So Raleigh’s Sprout Pharmaceuticals sells itself for $1 billion plus royalties in the future within 48 hours of winning approval for its “little pink pill” – is this a Jackie and the beanstalk story with success sprouting overnight?

By the way, initial reaction on Wall Street to Valeant’s buy is very negative.

Shares in Canada-based Valeant tumbled $15.85 a share to $229.06 in trading Thursday after the news broke.

The deal isn’t a fairy story. Valeant will pay $500 million up front, assuming it does close. Another $500 million comes early next year. And it may not have a happy ending if Wall Street investors are an early indicator of where the deal may be headed.

But in the sense of it happening overnight – that’s highly unlikely, says Jim Verdonik, one of the triangle’s most experienced deal-making attorneys for startups who works at Ward and Smith, P.A. in Raleigh.

“Most overnight success stories actually take a long time,” Verdonik told WRAL TechWire shortly after the Valeant-Sprout deal was announced. “So, I doubt the founders think this happened quickly.”

CEO Cindy Whitehead says she and the other 33 employees at Sprout will stay on with Valeant and remain based in Raleigh after the deal closes.

Verdonik speculates that privately held Sprout, which began raising $50 million from investors even before an FDA subcommittee voted to back its Addyi drug – the “female Viagra” – in June, has been in talks to be sold before the FDA granted final approval on Tuesday.

“A deal like this has probably been in discussions for quite some time,” Verdonik explained.

“A billion dollar drug license deal I did took over a year and a half from the time the client started talking to the acquirer to the time they signed the deal. That deal was earlier stage – the acquirer did the Phase II clinical trial and obtained FDA approval. So, they received a $20 million upfront payment and each time something good happened, my client was paid a milestone payment. They are still being paid substantial royalties. The royalty stream was projected at between $1 billion and $2 billion.  To the extent a deal is based on royalties, you want to pick a buyer who can maximize the royalty stream.”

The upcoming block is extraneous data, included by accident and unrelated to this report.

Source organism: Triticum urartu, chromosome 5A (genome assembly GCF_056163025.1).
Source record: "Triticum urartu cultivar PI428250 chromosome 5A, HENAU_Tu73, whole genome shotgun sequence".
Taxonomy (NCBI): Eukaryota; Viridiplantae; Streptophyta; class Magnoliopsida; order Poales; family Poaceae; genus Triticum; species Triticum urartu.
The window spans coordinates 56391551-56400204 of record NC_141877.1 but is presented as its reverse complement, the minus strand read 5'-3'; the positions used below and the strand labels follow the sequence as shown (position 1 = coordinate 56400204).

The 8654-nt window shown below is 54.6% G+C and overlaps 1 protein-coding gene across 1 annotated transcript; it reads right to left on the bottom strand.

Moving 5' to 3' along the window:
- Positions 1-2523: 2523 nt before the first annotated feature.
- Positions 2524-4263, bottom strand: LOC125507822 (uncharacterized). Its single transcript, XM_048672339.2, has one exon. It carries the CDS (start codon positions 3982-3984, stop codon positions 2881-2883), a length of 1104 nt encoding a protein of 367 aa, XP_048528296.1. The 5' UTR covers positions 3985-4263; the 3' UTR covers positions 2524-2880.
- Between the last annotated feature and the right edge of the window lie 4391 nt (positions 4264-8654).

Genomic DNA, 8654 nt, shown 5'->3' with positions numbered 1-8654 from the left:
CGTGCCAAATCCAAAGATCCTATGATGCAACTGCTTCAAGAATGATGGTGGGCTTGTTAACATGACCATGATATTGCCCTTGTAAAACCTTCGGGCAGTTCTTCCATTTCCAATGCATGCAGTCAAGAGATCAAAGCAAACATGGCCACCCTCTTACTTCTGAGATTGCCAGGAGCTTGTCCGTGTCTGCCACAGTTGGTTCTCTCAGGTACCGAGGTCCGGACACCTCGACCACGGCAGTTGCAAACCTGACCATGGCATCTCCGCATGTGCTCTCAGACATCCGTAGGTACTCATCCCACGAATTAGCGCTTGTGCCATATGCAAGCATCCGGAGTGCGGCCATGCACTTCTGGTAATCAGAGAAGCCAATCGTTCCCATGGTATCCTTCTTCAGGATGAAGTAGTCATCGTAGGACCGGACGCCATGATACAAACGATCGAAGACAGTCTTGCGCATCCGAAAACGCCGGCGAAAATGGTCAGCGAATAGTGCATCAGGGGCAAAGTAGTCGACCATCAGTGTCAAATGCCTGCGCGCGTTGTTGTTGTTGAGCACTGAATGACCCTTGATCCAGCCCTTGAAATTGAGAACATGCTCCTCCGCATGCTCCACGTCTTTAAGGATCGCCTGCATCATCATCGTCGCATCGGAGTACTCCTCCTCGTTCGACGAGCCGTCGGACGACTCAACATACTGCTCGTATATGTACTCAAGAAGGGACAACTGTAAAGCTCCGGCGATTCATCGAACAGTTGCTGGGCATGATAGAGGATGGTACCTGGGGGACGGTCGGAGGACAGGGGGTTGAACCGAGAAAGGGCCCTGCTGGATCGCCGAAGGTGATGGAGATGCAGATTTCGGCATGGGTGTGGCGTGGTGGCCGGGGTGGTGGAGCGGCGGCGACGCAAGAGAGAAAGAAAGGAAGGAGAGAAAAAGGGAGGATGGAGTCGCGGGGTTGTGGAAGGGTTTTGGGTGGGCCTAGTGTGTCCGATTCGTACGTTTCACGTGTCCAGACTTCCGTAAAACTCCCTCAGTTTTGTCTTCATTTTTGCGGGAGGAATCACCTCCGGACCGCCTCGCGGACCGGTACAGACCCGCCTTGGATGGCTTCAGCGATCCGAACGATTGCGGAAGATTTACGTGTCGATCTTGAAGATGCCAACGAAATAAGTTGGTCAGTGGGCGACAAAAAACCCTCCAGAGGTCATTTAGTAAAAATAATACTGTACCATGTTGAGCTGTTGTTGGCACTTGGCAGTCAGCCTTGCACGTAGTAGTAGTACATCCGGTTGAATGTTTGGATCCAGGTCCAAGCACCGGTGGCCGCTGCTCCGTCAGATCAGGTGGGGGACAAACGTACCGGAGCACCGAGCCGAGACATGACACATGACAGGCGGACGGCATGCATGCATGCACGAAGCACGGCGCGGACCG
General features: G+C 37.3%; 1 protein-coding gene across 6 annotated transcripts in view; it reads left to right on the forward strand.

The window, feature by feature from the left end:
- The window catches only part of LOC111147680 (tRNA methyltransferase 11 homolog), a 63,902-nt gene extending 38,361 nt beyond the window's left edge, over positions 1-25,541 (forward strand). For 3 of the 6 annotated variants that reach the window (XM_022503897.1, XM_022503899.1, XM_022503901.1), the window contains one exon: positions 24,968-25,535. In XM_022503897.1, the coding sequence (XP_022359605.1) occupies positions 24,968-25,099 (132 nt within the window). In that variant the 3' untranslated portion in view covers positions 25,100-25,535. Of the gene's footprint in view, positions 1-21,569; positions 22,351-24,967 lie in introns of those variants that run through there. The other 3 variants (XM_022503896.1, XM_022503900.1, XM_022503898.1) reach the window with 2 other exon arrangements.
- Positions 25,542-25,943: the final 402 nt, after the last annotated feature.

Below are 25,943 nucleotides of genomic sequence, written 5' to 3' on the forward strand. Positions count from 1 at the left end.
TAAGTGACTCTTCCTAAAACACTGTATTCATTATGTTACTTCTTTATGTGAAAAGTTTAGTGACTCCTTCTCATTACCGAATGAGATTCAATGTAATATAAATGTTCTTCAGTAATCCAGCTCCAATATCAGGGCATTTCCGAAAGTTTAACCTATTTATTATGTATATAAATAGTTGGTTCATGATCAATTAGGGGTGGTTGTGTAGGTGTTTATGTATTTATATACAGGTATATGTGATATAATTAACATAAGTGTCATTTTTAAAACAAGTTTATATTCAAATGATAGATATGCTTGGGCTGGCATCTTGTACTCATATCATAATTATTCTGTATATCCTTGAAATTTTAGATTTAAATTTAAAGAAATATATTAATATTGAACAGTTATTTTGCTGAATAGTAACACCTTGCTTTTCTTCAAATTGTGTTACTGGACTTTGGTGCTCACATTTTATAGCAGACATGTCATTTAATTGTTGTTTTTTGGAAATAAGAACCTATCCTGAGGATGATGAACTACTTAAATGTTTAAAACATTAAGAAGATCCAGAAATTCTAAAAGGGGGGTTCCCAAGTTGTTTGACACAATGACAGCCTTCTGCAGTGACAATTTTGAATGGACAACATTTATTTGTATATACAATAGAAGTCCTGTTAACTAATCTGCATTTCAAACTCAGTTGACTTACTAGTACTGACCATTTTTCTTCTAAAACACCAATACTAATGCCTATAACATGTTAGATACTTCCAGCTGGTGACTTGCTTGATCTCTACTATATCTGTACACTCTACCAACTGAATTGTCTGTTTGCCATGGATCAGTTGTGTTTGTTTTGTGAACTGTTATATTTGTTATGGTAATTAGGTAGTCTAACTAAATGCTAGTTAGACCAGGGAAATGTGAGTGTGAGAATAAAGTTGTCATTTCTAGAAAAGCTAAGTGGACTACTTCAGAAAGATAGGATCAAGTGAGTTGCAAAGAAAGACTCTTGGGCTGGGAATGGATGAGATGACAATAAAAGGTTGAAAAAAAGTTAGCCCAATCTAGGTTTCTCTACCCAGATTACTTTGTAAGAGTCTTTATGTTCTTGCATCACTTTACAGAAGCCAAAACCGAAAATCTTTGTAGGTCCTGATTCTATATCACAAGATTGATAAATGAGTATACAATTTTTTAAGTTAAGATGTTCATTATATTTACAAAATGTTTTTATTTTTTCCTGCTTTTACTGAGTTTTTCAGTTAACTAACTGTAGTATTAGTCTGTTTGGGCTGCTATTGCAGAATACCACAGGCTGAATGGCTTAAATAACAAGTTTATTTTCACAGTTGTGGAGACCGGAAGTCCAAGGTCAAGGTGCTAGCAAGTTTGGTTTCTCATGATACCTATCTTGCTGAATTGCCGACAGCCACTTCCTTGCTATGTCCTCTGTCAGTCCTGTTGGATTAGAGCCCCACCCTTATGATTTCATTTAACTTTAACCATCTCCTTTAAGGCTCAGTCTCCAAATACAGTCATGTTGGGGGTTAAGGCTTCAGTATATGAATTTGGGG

Sprout very well could have had multiple suitors given the uniqueness of its drug. And Verdonik said the Sprout team had to find the right “partner.”

“You don’t want waste too much time focusing on a potential buyer who is not a good fit. Investors often influence decisions about which company to sell to,” he said. “Often, an investor has had other portfolio companies that did successful deals. They know the people at the buyer and can get some comfort that the potential buyer is serious.”

Obviously, Valeant was dead serious. And Valeant is getting to know Raleigh, having purchased Salix Pharmaceuticals earlier this year for $11 billion.

Private means private

Because Sprout is a private company, it isn’t required to disclose much about its own dealings, so just how long Sprout was talking to buyers remains shrouded.